Domestic Violence Victim Information
Illinois Domestic Violence Act
Battery is a crime. Any person who hits, chokes, kicks, threatens, harasses or interferes with the personal liberty of another "family or household member" has broken the law. According to
Illinois law "family or household members" are defined as persons who:
1. are related by blood or by present or prior marriage;
2. share or formerly shared a common dwelling;
3. have or allegedly have a child in common;
4. are of the opposite sex or the same sex who have or have had a dating or engagement relationship;
5. share or allegedly share a blood relationship through a child;
6. are disabled and battered by their personal assistants.
Law Enforcement Officers are to use all reasonable means to prevent further abuse, including:
1. arranging for or transporting the victims to a medical facility or shelter or place of safety and/or accompanying the victim back to the residence to get belongings;
2. arresting the abuser where appropriate and completing a police report on all bonafide incidents;
3. advising the victim of his or her right to an order of protection and the importance of preserving evidence, such as, damaged clothing and property and photographs of injuries or damage.
Orders of Protection
An Order of Protection is a court order available to "family or household members" prohibiting the abuser from certain activities or ordering the abuser to take certain actions. An Order of Protection may include, but is not limited to;
1. prohibiting an abuser from continued threats and abuse;
ABUSE-physical abuse, harassment, intimidation, interference with personal liberty or willful deprivation, not including the reasonable direction of a minor child by a parent or person acting in place of a parent.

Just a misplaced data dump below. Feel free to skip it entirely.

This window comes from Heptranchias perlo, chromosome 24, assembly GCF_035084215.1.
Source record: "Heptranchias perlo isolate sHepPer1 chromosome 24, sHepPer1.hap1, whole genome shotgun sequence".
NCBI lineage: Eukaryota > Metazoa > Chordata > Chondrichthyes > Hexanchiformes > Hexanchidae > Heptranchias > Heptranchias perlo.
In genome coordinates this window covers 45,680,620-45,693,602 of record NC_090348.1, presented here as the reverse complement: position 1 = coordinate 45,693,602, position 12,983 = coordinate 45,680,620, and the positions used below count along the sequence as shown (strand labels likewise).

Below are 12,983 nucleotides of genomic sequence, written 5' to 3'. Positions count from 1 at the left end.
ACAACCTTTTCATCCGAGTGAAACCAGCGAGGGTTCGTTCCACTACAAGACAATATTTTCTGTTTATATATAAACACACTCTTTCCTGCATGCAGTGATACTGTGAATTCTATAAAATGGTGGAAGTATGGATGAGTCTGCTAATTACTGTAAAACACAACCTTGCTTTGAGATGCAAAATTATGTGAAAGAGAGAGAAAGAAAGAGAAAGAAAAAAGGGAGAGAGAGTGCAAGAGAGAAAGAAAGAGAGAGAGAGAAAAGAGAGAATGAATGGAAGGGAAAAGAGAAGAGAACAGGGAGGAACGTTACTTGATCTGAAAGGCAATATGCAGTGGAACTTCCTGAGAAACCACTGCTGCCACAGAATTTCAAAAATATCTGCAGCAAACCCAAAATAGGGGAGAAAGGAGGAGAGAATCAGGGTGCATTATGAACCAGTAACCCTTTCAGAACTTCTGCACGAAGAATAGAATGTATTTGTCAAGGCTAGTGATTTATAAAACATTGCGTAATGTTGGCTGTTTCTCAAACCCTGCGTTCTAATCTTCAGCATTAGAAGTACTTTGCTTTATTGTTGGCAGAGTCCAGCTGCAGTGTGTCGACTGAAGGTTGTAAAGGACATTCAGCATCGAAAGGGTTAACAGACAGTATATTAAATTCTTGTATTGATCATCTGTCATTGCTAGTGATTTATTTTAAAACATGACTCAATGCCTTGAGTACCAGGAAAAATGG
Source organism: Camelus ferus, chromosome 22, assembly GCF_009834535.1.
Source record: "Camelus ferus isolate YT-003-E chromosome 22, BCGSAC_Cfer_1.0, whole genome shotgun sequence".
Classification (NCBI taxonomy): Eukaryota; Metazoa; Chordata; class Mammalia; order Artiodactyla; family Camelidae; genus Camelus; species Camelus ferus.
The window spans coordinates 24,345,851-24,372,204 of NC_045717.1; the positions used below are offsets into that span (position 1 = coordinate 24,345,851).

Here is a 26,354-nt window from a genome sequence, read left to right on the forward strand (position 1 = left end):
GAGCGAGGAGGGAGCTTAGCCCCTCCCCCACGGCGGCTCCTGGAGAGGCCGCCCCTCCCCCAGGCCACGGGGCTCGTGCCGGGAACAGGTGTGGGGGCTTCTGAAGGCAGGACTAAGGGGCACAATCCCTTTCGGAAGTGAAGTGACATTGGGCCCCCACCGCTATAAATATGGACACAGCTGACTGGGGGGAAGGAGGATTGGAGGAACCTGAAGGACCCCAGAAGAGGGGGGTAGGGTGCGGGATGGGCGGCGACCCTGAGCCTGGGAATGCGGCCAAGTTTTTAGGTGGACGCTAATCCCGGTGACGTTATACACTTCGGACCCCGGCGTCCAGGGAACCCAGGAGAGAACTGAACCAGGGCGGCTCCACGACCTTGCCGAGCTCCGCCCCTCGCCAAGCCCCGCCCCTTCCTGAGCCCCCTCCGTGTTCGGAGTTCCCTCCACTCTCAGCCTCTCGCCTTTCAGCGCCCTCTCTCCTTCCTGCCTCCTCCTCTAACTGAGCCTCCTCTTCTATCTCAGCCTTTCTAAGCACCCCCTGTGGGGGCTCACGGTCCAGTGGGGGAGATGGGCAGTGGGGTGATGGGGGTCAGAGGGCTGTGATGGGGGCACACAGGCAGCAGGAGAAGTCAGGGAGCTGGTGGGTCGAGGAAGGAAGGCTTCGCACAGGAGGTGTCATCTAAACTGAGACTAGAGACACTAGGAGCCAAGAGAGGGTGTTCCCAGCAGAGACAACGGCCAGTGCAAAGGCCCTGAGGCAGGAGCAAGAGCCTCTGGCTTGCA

2. barring an abuser temporarily from the home and ordering the abuser to stay away from the victim's place of employment, school,
3. ordering the abuser to pay child support, medical costs and legal expenses;
4. awarding child custody and prohibiting child abduction and requiring abuser undergo counseling.
To obtain an Order of Protection you may do any of the following:
1. contact a nearby domestic violence or legal advocacy program and ask for assistance.
2. go to your local circuit clerk's office and request the necessary paperwork;
3. ask your attorney to file a petition in civil court;
4. request an Order in conjunction with divorce proceedings; or
5. request an Order during the course of a criminal prosecution.
If an Order of Protection is violated the abuser has committed a Class A Misdemeanor
(Illinois) and should be arrested. A second or subsequent offense is a Class 4 Felony
(Illinois). Notify your local police of any/all such violations.
You may seek an Order of Protection on behalf of someone who cannot because of age, health or disability.
Criminal Charges and Bail Bond Provisions
If an arrest has not been made and you wish to seek criminal charges against your abuser, bring all relevant information, including the police report number, to your local states attorney
(Illinois). It may be helpful to first contact a local domestic violence program so they can assist you through the system.
When a person is charged with a criminal offense and the victim is a "family or household member", unless otherwise provided by the court, the abuser will be prohibited from contacting or communicating with the victim and from entering or remaining at the victim's residence for a minimum of 72 hours
(Illinois). If a defendant/abuser violates these restrictions, you should/must call the police immediately. The defendant can be charged with an additional offense, violation of a bail bond, which is a Class A Misdemeanor
Illinois Domestic Violence Programs
Office of the Illinois Attorney General
100 W. Randolph St.
Chicago, Illinois 60601
If you use a TDD and need to call a program that does not have TDD capabilities, your call can be completed, 24 hours a day, by calling the Illinois Relay Center at 1-800-526-0844.